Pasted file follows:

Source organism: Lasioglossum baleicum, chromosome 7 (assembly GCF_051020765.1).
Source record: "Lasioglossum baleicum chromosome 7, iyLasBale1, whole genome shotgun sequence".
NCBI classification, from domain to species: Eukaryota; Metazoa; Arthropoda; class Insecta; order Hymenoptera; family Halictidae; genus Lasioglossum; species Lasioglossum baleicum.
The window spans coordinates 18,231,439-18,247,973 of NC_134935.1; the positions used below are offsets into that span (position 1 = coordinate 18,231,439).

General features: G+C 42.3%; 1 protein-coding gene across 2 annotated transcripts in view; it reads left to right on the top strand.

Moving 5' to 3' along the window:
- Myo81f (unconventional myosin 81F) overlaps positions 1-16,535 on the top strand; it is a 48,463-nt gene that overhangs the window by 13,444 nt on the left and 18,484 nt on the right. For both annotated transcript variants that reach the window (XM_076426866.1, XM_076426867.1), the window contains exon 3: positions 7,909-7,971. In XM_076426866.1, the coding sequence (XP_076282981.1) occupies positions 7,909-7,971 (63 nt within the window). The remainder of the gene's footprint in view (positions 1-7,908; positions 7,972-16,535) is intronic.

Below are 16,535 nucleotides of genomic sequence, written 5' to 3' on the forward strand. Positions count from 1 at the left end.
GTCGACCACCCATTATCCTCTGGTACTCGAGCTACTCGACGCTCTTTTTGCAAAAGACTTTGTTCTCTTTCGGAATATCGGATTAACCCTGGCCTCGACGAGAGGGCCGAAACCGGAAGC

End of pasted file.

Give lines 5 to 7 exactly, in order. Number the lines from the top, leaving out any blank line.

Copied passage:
General features: G+C 42.3%; 1 protein-coding gene across 2 annotated transcripts in view; it reads left to right on the top strand.

Moving 5' to 3' along the window:
- Myo81f (unconventional myosin 81F) overlaps positions 1-16,535 on the top strand; it is a 48,463-nt gene that overhangs the window by 13,444 nt on the left and 18,484 nt on the right. For both annotated transcript variants that reach the window (XM_076426866.1, XM_076426867.1), the window contains exon 3: positions 7,909-7,971. In XM_076426866.1, the coding sequence (XP_076282981.1) occupies positions 7,909-7,971 (63 nt within the window). The remainder of the gene's footprint in view (positions 1-7,908; positions 7,972-16,535) is intronic.